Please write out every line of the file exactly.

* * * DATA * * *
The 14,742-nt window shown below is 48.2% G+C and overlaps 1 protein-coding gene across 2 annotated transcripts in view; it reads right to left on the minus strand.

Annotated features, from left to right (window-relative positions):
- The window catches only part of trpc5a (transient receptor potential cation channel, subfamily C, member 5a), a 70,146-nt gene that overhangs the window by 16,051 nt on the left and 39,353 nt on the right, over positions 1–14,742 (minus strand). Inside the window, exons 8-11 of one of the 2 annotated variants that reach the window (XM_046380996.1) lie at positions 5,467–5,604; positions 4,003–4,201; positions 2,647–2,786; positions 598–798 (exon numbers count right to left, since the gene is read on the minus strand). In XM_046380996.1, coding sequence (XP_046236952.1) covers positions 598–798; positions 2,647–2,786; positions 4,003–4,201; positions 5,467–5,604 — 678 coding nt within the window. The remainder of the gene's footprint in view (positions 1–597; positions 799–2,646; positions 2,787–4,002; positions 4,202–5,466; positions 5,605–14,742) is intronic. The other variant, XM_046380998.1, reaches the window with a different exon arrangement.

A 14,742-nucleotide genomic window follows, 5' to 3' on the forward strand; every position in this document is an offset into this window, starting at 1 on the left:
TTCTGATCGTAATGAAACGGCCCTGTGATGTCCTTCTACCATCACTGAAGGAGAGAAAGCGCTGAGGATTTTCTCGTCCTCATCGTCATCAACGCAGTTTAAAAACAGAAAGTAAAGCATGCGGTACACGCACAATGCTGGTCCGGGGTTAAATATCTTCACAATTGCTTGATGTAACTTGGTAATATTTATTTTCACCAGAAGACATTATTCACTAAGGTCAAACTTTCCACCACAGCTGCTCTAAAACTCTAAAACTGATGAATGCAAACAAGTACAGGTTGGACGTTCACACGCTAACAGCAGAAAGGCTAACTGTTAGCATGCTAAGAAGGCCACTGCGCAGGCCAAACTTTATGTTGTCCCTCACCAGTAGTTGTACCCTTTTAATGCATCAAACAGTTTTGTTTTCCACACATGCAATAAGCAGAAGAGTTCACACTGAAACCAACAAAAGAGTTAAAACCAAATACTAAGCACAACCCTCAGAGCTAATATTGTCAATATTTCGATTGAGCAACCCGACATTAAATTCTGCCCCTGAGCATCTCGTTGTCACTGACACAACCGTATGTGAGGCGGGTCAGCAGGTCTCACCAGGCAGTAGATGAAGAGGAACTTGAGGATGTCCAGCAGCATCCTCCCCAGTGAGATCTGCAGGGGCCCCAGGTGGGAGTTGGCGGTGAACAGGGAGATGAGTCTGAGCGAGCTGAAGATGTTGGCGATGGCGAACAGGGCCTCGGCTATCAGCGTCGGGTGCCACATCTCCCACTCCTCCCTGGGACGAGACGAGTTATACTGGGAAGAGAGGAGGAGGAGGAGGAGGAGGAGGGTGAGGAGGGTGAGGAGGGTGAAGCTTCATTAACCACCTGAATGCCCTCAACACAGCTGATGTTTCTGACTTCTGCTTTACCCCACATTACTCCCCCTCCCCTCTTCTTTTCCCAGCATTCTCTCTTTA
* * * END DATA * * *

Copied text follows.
The 14,742-nt window shown below is 48.2% G+C and overlaps 1 protein-coding gene across 2 annotated transcripts in view; it reads right to left on the minus strand.

Annotated features, from left to right (window-relative positions):
- The window catches only part of trpc5a (transient receptor potential cation channel, subfamily C, member 5a), a 70,146-nt gene that overhangs the window by 16,051 nt on the left and 39,353 nt on the right, over positions 1–14,742 (minus strand). Inside the window, exons 8-11 of one of the 2 annotated variants that reach the window (XM_046380996.1) lie at positions 5,467–5,604; positions 4,003–4,201; positions 2,647–2,786; positions 598–798 (exon numbers count right to left, since the gene is read on the minus strand). In XM_046380996.1, coding sequence (XP_046236952.1) covers positions 598–798; positions 2,647–2,786; positions 4,003–4,201; positions 5,467–5,604 — 678 coding nt within the window. The remainder of the gene's footprint in view (positions 1–597; positions 799–2,646; positions 2,787–4,002; positions 4,202–5,466; positions 5,605–14,742) is intronic. The other variant, XM_046380998.1, reaches the window with a different exon arrangement.

A 14,742-nucleotide genomic window follows, 5' to 3' on the forward strand; every position in this document is an offset into this window, starting at 1 on the left:
TTCTGATCGTAATGAAACGGCCCTGTGATGTCCTTCTACCATCACTGAAGGAGAGAAAGCGCTGAGGATTTTCTCGTCCTCATCGTCATCAACGCAGTTTAAAAACAGAAAGTAAAGCATGCGGTACACGCACAATGCTGGTCCGGGGTTAAATATCTTCACAATTGCTTGATGTAACTTGGTAATATTTATTTTCACCAGAAGACATTATTCACTAAGGTCAAACTTTCCACCACAGCTGCTCTAAAACTCTAAAACTGATGAATGCAAACAAGTACAGGTTGGACGTTCACACGCTAACAGCAGAAAGGCTAACTGTTAGCATGCTAAGAAGGCCACTGCGCAGGCCAAACTTTATGTTGTCCCTCACCAGTAGTTGTACCCTTTTAATGCATCAAACAGTTTTGTTTTCCACACATGCAATAAGCAGAAGAGTTCACACTGAAACCAACAAAAGAGTTAAAACCAAATACTAAGCACAACCCTCAGAGCTAATATTGTCAATATTTCGATTGAGCAACCCGACATTAAATTCTGCCCCTGAGCATCTCGTTGTCACTGACACAACCGTATGTGAGGCGGGTCAGCAGGTCTCACCAGGCAGTAGATGAAGAGGAACTTGAGGATGTCCAGCAGCATCCTCCCCAGTGAGATCTGCAGGGGCCCCAGGTGGGAGTTGGCGGTGAACAGGGAGATGAGTCTGAGCGAGCTGAAGATGTTGGCGATGGCGAACAGGGCCTCGGCTATCAGCGTCGGGTGCCACATCTCCCACTCCTCCCTGGGACGAGACGAGTTATACTGGGAAGAGAGGAGGAGGAGGAGGAGGAGGAGGGTGAGGAGGGTGAGGAGGGTGAAGCTTCATTAACCACCTGAATGCCCTCAACACAGCTGATGTTTCTGACTTCTGCTTTACCCCACATTACTCCCCCTCCCCTCTTCTTTTCCCAGCATTCTCTCTTTA